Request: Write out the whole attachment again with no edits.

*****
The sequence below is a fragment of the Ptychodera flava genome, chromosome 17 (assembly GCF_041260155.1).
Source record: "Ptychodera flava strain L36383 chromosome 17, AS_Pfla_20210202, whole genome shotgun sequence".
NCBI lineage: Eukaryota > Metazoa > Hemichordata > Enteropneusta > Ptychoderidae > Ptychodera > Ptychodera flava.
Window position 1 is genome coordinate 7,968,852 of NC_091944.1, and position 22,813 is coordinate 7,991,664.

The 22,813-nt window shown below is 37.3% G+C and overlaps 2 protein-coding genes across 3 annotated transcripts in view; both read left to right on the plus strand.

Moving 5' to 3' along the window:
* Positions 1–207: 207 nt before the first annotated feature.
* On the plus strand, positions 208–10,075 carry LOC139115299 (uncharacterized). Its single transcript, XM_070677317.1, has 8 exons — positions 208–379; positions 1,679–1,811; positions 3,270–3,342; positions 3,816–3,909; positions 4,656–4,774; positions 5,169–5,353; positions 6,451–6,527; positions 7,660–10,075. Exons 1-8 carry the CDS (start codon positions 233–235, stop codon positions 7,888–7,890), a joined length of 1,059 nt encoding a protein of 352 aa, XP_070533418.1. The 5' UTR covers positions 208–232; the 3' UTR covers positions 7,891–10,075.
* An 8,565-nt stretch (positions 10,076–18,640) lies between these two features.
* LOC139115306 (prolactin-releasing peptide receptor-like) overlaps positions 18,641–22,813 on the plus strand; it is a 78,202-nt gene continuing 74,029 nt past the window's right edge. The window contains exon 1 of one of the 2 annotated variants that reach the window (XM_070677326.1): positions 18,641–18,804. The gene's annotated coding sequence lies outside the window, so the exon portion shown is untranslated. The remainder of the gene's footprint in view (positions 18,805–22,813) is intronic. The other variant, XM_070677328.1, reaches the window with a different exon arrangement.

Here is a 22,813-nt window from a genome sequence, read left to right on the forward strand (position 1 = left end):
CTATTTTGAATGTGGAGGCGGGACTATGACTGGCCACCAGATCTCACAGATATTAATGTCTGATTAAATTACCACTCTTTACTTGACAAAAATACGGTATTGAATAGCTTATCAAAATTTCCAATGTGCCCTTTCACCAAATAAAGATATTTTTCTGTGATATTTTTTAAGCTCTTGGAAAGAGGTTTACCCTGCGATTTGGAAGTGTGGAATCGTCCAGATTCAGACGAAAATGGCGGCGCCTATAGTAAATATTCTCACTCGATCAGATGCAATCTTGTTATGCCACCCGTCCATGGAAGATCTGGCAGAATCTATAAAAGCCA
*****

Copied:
The sequence below is a fragment of the Ptychodera flava genome, chromosome 17 (assembly GCF_041260155.1).
Source record: "Ptychodera flava strain L36383 chromosome 17, AS_Pfla_20210202, whole genome shotgun sequence".
NCBI lineage: Eukaryota > Metazoa > Hemichordata > Enteropneusta > Ptychoderidae > Ptychodera > Ptychodera flava.
Window position 1 is genome coordinate 7,968,852 of NC_091944.1, and position 22,813 is coordinate 7,991,664.

The 22,813-nt window shown below is 37.3% G+C and overlaps 2 protein-coding genes across 3 annotated transcripts in view; both read left to right on the plus strand.

Moving 5' to 3' along the window:
* Positions 1–207: 207 nt before the first annotated feature.
* On the plus strand, positions 208–10,075 carry LOC139115299 (uncharacterized). Its single transcript, XM_070677317.1, has 8 exons — positions 208–379; positions 1,679–1,811; positions 3,270–3,342; positions 3,816–3,909; positions 4,656–4,774; positions 5,169–5,353; positions 6,451–6,527; positions 7,660–10,075. Exons 1-8 carry the CDS (start codon positions 233–235, stop codon positions 7,888–7,890), a joined length of 1,059 nt encoding a protein of 352 aa, XP_070533418.1. The 5' UTR covers positions 208–232; the 3' UTR covers positions 7,891–10,075.
* An 8,565-nt stretch (positions 10,076–18,640) lies between these two features.
* LOC139115306 (prolactin-releasing peptide receptor-like) overlaps positions 18,641–22,813 on the plus strand; it is a 78,202-nt gene continuing 74,029 nt past the window's right edge. The window contains exon 1 of one of the 2 annotated variants that reach the window (XM_070677326.1): positions 18,641–18,804. The gene's annotated coding sequence lies outside the window, so the exon portion shown is untranslated. The remainder of the gene's footprint in view (positions 18,805–22,813) is intronic. The other variant, XM_070677328.1, reaches the window with a different exon arrangement.

Here is a 22,813-nt window from a genome sequence, read left to right on the forward strand (position 1 = left end):
CTATTTTGAATGTGGAGGCGGGACTATGACTGGCCACCAGATCTCACAGATATTAATGTCTGATTAAATTACCACTCTTTACTTGACAAAAATACGGTATTGAATAGCTTATCAAAATTTCCAATGTGCCCTTTCACCAAATAAAGATATTTTTCTGTGATATTTTTTAAGCTCTTGGAAAGAGGTTTACCCTGCGATTTGGAAGTGTGGAATCGTCCAGATTCAGACGAAAATGGCGGCGCCTATAGTAAATATTCTCACTCGATCAGATGCAATCTTGTTATGCCACCCGTCCATGGAAGATCTGGCAGAATCTATAAAAGCCA